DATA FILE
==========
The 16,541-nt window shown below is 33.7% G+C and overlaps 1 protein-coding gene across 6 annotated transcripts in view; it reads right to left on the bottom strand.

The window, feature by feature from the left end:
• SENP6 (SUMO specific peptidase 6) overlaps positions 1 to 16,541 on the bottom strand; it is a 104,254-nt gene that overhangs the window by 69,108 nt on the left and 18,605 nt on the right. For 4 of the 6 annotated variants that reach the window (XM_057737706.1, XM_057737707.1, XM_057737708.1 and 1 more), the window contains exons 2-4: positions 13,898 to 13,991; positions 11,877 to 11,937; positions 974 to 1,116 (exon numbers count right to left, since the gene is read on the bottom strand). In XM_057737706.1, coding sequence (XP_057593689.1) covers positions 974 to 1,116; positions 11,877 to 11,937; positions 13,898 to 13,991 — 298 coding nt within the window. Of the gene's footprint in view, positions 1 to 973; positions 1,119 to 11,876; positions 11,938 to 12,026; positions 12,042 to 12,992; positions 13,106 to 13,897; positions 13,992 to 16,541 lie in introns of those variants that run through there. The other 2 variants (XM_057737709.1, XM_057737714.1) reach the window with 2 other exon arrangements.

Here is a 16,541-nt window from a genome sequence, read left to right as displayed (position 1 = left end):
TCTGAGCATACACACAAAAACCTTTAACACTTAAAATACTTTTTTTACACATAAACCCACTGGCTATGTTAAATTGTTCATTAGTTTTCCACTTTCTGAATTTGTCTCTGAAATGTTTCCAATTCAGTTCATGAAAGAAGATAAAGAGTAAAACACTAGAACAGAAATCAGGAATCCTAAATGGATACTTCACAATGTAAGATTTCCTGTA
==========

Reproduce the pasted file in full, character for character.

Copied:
The 16,541-nt window shown below is 33.7% G+C and overlaps 1 protein-coding gene across 6 annotated transcripts in view; it reads right to left on the bottom strand.

The window, feature by feature from the left end:
• SENP6 (SUMO specific peptidase 6) overlaps positions 1 to 16,541 on the bottom strand; it is a 104,254-nt gene that overhangs the window by 69,108 nt on the left and 18,605 nt on the right. For 4 of the 6 annotated variants that reach the window (XM_057737706.1, XM_057737707.1, XM_057737708.1 and 1 more), the window contains exons 2-4: positions 13,898 to 13,991; positions 11,877 to 11,937; positions 974 to 1,116 (exon numbers count right to left, since the gene is read on the bottom strand). In XM_057737706.1, coding sequence (XP_057593689.1) covers positions 974 to 1,116; positions 11,877 to 11,937; positions 13,898 to 13,991 — 298 coding nt within the window. Of the gene's footprint in view, positions 1 to 973; positions 1,119 to 11,876; positions 11,938 to 12,026; positions 12,042 to 12,992; positions 13,106 to 13,897; positions 13,992 to 16,541 lie in introns of those variants that run through there. The other 2 variants (XM_057737709.1, XM_057737714.1) reach the window with 2 other exon arrangements.

Here is a 16,541-nt window from a genome sequence, read left to right as displayed (position 1 = left end):
TCTGAGCATACACACAAAAACCTTTAACACTTAAAATACTTTTTTTACACATAAACCCACTGGCTATGTTAAATTGTTCATTAGTTTTCCACTTTCTGAATTTGTCTCTGAAATGTTTCCAATTCAGTTCATGAAAGAAGATAAAGAGTAAAACACTAGAACAGAAATCAGGAATCCTAAATGGATACTTCACAATGTAAGATTTCCTGTA